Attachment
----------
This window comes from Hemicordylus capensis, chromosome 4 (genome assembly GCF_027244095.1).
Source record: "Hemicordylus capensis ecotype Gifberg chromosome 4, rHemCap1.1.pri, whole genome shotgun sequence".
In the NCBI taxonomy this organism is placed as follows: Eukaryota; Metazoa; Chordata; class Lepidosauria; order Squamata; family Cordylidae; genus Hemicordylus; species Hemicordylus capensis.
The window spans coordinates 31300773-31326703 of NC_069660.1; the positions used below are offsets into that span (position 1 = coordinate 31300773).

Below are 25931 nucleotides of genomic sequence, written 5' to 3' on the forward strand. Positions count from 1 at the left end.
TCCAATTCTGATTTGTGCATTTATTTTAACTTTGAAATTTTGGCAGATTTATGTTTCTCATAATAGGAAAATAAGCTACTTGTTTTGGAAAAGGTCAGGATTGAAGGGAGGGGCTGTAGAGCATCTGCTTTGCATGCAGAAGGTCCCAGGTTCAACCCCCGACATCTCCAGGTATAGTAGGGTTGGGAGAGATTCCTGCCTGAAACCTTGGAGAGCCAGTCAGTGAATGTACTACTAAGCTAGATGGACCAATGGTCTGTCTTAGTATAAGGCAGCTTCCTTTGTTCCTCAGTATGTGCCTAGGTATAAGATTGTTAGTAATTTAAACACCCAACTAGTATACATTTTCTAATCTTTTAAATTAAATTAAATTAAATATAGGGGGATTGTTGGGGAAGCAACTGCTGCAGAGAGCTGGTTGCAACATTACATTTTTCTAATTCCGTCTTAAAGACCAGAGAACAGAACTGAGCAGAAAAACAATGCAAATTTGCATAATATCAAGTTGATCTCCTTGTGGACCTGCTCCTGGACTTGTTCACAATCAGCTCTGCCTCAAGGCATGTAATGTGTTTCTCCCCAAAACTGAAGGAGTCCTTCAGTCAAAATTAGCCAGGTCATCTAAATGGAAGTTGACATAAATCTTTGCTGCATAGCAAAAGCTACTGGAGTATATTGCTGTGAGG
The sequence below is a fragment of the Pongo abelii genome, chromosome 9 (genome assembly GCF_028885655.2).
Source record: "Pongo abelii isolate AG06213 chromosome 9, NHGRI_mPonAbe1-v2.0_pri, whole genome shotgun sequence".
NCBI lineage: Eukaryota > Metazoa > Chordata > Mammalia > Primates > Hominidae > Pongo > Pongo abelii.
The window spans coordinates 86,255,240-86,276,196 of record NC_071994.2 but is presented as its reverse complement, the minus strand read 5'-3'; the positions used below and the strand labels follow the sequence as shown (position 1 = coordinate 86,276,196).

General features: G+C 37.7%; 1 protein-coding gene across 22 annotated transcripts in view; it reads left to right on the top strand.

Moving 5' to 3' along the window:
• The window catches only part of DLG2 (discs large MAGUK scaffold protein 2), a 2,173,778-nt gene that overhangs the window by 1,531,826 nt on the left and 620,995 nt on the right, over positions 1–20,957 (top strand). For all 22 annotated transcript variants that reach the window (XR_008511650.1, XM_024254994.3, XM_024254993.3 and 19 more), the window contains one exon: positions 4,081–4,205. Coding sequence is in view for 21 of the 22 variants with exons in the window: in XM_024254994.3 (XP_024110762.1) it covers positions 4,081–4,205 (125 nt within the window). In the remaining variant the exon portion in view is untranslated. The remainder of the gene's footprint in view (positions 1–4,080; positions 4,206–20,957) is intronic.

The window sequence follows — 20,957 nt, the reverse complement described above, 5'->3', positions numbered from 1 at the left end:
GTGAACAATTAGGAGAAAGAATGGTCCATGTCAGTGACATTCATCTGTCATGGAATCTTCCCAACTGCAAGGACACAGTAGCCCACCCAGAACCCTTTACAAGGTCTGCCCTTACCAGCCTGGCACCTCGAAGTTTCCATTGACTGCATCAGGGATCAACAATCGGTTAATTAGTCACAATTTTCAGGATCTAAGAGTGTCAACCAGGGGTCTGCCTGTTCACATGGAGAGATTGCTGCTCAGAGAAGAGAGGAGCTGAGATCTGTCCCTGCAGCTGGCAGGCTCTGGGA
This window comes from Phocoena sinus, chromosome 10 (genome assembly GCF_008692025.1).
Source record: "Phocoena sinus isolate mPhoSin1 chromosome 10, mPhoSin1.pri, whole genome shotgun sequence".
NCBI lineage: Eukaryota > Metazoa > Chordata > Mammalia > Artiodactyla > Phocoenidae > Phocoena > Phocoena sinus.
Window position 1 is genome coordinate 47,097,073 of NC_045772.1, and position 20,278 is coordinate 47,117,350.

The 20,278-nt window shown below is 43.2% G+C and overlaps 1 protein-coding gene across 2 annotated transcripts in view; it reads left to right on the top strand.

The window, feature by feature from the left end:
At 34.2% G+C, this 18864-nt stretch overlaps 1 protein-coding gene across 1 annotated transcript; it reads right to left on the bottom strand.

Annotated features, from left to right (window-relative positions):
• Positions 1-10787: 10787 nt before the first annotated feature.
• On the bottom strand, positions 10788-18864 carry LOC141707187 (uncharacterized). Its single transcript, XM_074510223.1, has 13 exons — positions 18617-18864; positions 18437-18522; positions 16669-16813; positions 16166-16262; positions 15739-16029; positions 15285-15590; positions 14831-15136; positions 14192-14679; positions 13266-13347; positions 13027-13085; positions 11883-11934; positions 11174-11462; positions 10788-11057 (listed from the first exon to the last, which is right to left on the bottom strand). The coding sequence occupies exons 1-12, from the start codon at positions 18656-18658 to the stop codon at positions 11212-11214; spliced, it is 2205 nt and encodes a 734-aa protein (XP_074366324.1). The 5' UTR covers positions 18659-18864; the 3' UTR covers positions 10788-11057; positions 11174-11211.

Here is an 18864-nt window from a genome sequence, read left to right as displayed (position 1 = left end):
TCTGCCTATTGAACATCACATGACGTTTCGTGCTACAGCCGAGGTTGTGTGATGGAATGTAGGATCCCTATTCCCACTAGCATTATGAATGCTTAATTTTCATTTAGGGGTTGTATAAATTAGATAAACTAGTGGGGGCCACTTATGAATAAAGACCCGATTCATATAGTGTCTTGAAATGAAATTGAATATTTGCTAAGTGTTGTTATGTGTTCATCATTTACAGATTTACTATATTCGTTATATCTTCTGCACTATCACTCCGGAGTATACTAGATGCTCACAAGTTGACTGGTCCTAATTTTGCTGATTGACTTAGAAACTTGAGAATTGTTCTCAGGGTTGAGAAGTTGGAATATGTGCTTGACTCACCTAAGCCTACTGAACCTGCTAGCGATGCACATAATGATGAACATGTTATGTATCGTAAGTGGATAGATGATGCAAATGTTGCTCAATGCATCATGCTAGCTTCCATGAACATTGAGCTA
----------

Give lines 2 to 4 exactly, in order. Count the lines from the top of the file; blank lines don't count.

Source record: "Hemicordylus capensis ecotype Gifberg chromosome 4, rHemCap1.1.pri, whole genome shotgun sequence".
In the NCBI taxonomy this organism is placed as follows: Eukaryota; Metazoa; Chordata; class Lepidosauria; order Squamata; family Cordylidae; genus Hemicordylus; species Hemicordylus capensis.
The window spans coordinates 31300773-31326703 of NC_069660.1; the positions used below are offsets into that span (position 1 = coordinate 31300773).